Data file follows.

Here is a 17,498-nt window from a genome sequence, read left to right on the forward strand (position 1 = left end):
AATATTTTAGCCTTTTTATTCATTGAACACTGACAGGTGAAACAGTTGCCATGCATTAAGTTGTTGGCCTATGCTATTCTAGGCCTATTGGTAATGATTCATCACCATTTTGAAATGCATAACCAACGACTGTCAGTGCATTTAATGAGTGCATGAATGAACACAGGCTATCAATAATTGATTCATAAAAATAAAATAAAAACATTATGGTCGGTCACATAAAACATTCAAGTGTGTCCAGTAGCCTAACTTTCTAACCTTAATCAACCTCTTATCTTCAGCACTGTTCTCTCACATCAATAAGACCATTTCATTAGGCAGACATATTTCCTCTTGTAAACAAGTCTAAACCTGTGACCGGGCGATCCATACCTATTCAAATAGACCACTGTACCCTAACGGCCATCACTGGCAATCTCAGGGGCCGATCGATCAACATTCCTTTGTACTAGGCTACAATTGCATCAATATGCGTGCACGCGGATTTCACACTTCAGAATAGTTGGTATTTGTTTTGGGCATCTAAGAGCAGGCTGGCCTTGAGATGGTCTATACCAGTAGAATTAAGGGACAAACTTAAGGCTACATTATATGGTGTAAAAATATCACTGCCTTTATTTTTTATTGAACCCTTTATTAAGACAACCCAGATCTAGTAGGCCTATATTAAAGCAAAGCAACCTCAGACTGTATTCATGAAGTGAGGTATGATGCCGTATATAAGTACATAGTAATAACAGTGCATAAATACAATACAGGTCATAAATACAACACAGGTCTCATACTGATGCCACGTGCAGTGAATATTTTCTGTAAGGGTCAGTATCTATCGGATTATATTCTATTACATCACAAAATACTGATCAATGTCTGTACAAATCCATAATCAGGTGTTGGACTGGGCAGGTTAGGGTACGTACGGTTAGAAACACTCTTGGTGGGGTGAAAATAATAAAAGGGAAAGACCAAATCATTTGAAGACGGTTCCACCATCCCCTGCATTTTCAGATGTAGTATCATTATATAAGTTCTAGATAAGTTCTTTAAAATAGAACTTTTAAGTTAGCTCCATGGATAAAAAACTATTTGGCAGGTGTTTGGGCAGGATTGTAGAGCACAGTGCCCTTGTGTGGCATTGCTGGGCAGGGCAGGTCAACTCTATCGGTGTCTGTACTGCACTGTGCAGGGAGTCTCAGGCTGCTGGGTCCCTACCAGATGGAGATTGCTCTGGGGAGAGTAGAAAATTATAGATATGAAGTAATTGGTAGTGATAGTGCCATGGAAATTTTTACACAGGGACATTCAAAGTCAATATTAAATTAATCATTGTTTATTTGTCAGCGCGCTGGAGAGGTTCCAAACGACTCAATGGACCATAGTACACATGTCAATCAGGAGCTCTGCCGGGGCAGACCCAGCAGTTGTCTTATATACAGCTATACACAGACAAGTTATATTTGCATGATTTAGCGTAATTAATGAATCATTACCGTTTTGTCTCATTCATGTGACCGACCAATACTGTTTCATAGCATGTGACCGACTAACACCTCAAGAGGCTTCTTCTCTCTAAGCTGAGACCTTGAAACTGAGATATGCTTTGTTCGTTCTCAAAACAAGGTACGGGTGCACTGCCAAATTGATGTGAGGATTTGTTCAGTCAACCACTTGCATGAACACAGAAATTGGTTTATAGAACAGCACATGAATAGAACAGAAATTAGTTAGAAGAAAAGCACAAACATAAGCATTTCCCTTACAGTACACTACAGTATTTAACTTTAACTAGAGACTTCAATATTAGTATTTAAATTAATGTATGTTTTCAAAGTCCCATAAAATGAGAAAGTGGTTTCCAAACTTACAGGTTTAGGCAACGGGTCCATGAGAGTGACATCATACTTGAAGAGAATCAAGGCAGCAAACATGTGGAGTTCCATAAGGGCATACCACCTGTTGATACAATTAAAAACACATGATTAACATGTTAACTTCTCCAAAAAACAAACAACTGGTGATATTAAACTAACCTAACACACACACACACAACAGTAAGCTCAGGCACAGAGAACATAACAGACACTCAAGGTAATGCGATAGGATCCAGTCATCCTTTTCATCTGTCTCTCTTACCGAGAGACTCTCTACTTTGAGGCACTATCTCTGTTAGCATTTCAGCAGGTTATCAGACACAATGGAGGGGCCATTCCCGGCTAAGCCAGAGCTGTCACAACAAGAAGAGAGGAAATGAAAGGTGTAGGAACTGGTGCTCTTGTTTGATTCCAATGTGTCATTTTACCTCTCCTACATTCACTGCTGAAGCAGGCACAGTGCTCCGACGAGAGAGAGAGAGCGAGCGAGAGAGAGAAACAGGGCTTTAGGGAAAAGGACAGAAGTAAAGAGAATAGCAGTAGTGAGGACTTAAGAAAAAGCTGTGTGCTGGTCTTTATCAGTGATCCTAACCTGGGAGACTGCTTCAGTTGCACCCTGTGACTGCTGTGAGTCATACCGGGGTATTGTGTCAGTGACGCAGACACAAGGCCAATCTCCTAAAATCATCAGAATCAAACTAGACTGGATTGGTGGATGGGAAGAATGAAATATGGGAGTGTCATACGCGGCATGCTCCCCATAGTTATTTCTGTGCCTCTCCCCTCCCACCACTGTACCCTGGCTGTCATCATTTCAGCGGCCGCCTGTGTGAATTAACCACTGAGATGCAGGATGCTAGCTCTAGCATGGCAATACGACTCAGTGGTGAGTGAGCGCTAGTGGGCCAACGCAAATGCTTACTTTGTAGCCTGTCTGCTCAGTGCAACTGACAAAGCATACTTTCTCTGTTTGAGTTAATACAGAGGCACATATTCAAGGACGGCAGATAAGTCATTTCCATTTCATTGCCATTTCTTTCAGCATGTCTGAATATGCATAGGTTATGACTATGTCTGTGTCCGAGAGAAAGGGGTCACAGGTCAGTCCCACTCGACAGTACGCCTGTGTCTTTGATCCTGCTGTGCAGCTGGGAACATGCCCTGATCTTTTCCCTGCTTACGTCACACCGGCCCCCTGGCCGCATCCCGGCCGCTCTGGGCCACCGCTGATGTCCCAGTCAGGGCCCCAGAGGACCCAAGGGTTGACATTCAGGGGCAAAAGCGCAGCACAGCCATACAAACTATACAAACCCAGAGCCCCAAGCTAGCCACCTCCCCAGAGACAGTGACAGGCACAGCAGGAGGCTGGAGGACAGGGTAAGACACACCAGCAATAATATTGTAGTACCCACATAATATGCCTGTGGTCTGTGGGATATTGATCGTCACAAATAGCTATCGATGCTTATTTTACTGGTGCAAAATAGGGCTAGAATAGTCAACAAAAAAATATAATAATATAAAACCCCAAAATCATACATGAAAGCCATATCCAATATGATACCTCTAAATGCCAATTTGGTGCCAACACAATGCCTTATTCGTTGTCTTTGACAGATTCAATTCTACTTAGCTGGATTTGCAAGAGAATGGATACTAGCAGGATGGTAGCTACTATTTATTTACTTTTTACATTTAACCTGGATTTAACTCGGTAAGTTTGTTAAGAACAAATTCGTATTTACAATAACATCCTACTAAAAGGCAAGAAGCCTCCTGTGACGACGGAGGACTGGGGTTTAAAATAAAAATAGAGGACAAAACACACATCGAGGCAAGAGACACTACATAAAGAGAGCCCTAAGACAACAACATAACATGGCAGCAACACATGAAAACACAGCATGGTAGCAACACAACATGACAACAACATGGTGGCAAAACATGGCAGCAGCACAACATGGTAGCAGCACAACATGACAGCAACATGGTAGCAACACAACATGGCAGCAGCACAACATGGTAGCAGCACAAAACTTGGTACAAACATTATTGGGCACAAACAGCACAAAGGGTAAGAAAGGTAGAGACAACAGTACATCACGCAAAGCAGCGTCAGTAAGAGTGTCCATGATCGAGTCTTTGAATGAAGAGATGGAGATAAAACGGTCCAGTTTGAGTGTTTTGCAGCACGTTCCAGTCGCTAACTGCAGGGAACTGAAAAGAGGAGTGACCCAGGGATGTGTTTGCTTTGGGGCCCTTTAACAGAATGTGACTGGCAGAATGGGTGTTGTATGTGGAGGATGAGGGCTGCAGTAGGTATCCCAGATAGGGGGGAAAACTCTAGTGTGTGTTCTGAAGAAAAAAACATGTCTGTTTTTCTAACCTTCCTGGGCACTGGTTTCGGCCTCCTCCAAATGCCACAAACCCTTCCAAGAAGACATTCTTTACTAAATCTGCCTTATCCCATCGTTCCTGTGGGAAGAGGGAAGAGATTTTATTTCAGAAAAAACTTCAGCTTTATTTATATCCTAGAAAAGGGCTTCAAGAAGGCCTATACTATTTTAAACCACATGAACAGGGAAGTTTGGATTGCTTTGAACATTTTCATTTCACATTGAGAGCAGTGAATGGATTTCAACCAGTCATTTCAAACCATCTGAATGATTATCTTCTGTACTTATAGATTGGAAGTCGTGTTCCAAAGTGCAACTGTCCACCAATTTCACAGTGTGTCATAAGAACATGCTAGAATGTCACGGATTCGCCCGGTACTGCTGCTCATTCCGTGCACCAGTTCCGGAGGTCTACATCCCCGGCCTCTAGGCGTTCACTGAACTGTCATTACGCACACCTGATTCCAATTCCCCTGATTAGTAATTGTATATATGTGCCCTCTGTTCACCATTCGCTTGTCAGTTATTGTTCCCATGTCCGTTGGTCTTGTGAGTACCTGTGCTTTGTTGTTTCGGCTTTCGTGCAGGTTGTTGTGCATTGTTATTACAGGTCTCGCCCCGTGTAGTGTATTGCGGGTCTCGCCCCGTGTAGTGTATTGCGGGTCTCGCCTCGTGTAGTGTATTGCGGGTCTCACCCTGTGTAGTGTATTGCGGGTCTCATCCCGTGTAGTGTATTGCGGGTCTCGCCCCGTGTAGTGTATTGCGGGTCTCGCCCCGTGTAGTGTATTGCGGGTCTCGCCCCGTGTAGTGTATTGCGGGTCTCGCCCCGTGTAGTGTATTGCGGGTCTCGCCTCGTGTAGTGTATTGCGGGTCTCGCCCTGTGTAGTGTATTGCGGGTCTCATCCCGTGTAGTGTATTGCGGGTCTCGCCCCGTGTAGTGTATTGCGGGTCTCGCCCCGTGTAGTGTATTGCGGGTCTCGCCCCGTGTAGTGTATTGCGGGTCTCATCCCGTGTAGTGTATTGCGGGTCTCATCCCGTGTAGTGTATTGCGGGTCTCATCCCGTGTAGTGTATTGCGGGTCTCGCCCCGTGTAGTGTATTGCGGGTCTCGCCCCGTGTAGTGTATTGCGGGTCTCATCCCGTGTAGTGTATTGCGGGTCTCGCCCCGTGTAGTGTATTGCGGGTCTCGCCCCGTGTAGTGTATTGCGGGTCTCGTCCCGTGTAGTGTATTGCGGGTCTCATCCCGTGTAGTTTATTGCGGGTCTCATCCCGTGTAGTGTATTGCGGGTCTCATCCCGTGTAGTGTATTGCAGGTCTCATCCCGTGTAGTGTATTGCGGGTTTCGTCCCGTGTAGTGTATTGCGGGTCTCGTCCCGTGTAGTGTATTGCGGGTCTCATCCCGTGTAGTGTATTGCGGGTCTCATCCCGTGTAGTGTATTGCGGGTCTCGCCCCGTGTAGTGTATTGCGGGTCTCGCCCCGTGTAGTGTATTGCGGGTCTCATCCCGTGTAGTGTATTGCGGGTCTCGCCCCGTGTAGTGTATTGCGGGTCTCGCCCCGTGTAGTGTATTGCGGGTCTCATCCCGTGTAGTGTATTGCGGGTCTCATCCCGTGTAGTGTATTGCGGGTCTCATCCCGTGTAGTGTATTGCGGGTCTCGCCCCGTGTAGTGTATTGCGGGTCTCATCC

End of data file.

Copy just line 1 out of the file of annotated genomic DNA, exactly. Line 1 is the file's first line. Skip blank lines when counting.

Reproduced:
Here is a 17,498-nt window from a genome sequence, read left to right on the forward strand (position 1 = left end):